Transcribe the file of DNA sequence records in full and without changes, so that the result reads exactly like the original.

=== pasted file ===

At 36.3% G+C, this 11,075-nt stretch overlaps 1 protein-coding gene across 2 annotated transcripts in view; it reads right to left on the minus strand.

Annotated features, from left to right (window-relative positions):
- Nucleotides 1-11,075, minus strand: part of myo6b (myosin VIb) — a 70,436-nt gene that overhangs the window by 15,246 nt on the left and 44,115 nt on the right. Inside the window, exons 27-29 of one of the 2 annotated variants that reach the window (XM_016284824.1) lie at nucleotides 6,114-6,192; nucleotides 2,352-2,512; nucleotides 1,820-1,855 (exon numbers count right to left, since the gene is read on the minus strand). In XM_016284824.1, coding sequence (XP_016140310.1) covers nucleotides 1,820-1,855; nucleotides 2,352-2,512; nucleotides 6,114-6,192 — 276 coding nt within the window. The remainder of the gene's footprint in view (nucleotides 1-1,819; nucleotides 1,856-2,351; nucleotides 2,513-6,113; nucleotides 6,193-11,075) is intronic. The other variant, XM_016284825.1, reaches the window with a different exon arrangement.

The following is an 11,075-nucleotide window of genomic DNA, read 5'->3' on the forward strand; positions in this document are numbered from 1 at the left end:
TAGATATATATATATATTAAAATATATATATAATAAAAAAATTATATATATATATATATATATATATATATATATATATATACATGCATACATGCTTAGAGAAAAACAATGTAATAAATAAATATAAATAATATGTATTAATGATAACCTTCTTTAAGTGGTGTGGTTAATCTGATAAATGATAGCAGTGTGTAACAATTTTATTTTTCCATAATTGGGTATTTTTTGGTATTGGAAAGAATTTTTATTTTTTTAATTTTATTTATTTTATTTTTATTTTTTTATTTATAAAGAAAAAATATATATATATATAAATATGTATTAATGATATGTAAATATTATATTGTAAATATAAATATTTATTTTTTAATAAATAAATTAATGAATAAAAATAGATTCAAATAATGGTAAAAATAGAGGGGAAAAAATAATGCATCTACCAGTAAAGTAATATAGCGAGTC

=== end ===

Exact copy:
At 36.3% G+C, this 11,075-nt stretch overlaps 1 protein-coding gene across 2 annotated transcripts in view; it reads right to left on the minus strand.

Annotated features, from left to right (window-relative positions):
- Nucleotides 1-11,075, minus strand: part of myo6b (myosin VIb) — a 70,436-nt gene that overhangs the window by 15,246 nt on the left and 44,115 nt on the right. Inside the window, exons 27-29 of one of the 2 annotated variants that reach the window (XM_016284824.1) lie at nucleotides 6,114-6,192; nucleotides 2,352-2,512; nucleotides 1,820-1,855 (exon numbers count right to left, since the gene is read on the minus strand). In XM_016284824.1, coding sequence (XP_016140310.1) covers nucleotides 1,820-1,855; nucleotides 2,352-2,512; nucleotides 6,114-6,192 — 276 coding nt within the window. The remainder of the gene's footprint in view (nucleotides 1-1,819; nucleotides 1,856-2,351; nucleotides 2,513-6,113; nucleotides 6,193-11,075) is intronic. The other variant, XM_016284825.1, reaches the window with a different exon arrangement.

The following is an 11,075-nucleotide window of genomic DNA, read 5'->3' on the forward strand; positions in this document are numbered from 1 at the left end:
TAGATATATATATATATTAAAATATATATATAATAAAAAAATTATATATATATATATATATATATATATATATATATATATACATGCATACATGCTTAGAGAAAAACAATGTAATAAATAAATATAAATAATATGTATTAATGATAACCTTCTTTAAGTGGTGTGGTTAATCTGATAAATGATAGCAGTGTGTAACAATTTTATTTTTCCATAATTGGGTATTTTTTGGTATTGGAAAGAATTTTTATTTTTTTAATTTTATTTATTTTATTTTTATTTTTTTATTTATAAAGAAAAAATATATATATATATAAATATGTATTAATGATATGTAAATATTATATTGTAAATATAAATATTTATTTTTTAATAAATAAATTAATGAATAAAAATAGATTCAAATAATGGTAAAAATAGAGGGGAAAAAATAATGCATCTACCAGTAAAGTAATATAGCGAGTC